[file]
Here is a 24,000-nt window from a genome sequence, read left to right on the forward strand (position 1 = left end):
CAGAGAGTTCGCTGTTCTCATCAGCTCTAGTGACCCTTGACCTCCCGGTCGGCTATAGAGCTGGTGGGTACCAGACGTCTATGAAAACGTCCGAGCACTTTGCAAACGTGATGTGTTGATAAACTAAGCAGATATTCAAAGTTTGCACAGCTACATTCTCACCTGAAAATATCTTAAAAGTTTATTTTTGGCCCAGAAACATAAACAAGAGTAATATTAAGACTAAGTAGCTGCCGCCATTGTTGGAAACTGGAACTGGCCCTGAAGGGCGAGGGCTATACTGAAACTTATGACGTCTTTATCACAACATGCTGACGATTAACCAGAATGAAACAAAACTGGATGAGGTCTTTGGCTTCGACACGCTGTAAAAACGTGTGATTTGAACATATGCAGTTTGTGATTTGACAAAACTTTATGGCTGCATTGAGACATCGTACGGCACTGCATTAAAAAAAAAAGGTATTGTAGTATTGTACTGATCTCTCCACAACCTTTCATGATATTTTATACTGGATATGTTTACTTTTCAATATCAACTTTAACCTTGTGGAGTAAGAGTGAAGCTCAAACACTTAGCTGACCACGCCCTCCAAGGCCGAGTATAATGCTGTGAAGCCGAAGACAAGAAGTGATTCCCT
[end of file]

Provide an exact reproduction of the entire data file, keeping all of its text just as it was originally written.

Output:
Here is a 24,000-nt window from a genome sequence, read left to right on the forward strand (position 1 = left end):
CAGAGAGTTCGCTGTTCTCATCAGCTCTAGTGACCCTTGACCTCCCGGTCGGCTATAGAGCTGGTGGGTACCAGACGTCTATGAAAACGTCCGAGCACTTTGCAAACGTGATGTGTTGATAAACTAAGCAGATATTCAAAGTTTGCACAGCTACATTCTCACCTGAAAATATCTTAAAAGTTTATTTTTGGCCCAGAAACATAAACAAGAGTAATATTAAGACTAAGTAGCTGCCGCCATTGTTGGAAACTGGAACTGGCCCTGAAGGGCGAGGGCTATACTGAAACTTATGACGTCTTTATCACAACATGCTGACGATTAACCAGAATGAAACAAAACTGGATGAGGTCTTTGGCTTCGACACGCTGTAAAAACGTGTGATTTGAACATATGCAGTTTGTGATTTGACAAAACTTTATGGCTGCATTGAGACATCGTACGGCACTGCATTAAAAAAAAAAGGTATTGTAGTATTGTACTGATCTCTCCACAACCTTTCATGATATTTTATACTGGATATGTTTACTTTTCAATATCAACTTTAACCTTGTGGAGTAAGAGTGAAGCTCAAACACTTAGCTGACCACGCCCTCCAAGGCCGAGTATAATGCTGTGAAGCCGAAGACAAGAAGTGATTCCCT